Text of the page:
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Arise, Yahweh! Deliver me, my God! Strike all my enemies on the jaw; break the teeth of the wicked. (Ps. 3:7)

Rise up, Yahweh, confront them, bring them down; with Your sword rescue me from the wicked. By Your hand save me from such people, Yahweh, from those of this world whose reward is in this life. May what You have stored up for the wicked fill their bellies; may their children gorge themselves on it, and may there be leftovers for their little ones. (Ps. 17:13-14)

Let death take my enemies by surprise; let them go down alive to the realm of the dead, for evil finds lodging among them. (Ps. 55:15)

Today Christians like to talk about the beauty of the book of Psalms. But in real life, there is an ugly theme of hatred woven throughout this book which results in a very polluted product. Certainly the parts where God is being praised are very positive. But this business about ordering God to wipe out one’s personal enemies on earth is just carnality run amuck. Read more of this post

Trash Talking Humans: Unacceptable Behavior for Christians


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At what point does God find it acceptable for you to refer to one of His human creations as a piece of trash, refuse or filth? At what point does He find it justifiable for you to declare that some living, breathing person should not have been born? The answer to both of these questions is NEVER.

Now we expect those who hate God to vocalize their disgust with both Him and the works of His hands. But as a Christian, what’s your excuse? If we should get into a discussion of molesters, pedophiles, murderers, rapists, gays, or people with certain shades of skin, are we going to hear you spewing out the same putrid comments that we hear from unbelievers? Are we going to hear you pompously setting yourself apart as oh so different than those people and declaring that anyone who does what they have done deserves to roast in an extra hot section of Hell? Read more of this post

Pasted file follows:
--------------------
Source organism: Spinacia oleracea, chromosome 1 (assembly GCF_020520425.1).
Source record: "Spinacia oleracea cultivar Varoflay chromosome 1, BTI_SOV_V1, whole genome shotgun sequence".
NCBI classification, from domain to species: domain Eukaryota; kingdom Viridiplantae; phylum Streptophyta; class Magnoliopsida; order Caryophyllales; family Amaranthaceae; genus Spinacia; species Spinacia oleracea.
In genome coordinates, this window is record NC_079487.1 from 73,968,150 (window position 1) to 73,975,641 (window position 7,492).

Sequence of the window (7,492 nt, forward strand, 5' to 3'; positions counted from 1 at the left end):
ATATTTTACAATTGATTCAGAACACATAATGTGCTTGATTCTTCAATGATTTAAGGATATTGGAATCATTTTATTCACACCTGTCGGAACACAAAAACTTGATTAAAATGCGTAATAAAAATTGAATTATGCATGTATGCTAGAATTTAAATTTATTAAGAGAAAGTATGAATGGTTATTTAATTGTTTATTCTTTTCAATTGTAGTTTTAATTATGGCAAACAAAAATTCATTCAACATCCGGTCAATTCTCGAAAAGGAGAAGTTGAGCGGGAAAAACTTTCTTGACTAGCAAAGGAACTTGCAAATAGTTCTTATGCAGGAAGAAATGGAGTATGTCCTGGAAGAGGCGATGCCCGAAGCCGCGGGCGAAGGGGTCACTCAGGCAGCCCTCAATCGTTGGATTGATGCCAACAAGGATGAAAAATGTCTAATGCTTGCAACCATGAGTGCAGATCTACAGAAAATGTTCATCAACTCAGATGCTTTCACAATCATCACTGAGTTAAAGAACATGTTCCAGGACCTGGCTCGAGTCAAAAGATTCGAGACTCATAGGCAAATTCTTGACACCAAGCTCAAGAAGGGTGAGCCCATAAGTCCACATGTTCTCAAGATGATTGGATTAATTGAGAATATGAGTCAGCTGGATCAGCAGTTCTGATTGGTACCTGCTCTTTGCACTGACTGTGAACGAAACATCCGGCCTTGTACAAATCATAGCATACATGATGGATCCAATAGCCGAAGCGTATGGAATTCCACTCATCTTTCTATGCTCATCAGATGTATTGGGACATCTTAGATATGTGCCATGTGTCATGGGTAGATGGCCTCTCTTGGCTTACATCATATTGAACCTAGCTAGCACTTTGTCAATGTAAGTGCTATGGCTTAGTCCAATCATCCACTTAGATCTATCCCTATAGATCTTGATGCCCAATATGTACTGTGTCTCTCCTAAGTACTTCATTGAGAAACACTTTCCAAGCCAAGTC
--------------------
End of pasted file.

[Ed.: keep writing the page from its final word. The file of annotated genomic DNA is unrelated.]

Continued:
Understanding the Trap of Hate


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Hate is an intense feeling of hostility, aversion, and dislike. Humans hate other humans who threaten them in some way. The son who is beaten by his father grows to hate the man who is able to physically dominate and hurt him. The underdog at school hates the bullies whose teasing inflicts intense emotional anguish. We don’t arrive instantly at hate—we grow into it as our own internal wounds and fears remain unresolved. Harboring hate is a way that we try to compensate for a perceived sense of powerlessness. When we feel trapped in a situation in which we are outnumbered or outmatched by relentless opponents, our lack of options causes panic. Prolonged panic develops into paranoia and soon we are seeing threats where they don’t exist. The black man who is used to being treated like dirt because of the color of his skin starts seeing hostile looks on every white face that passes by. The woman who grew up trapped in a home with domineering men reads condescending attitudes into the innocent mannerisms of every man she meets.

Hate warps us. It blinds us to the good in others and causes us to see only the bad. Most ironic of all, focusing on the object of our hate turns us into that very thing. The black man who is bitter over being treated as inferior by white men, ends up practicing the same mindset that has caused him so much pain. As he complains about being judged by the color of his skin, he judges others by that same irrelevant detail, and ends up being just as much of a bigot as those he feels so justified in hating. The woman who hates being looked down on for her gender ends up dishing this same attitude out. All men become pompous jerks in her eyes, and she goes around spewing the same condescending attitude that she is constantly condemning. Read more of this post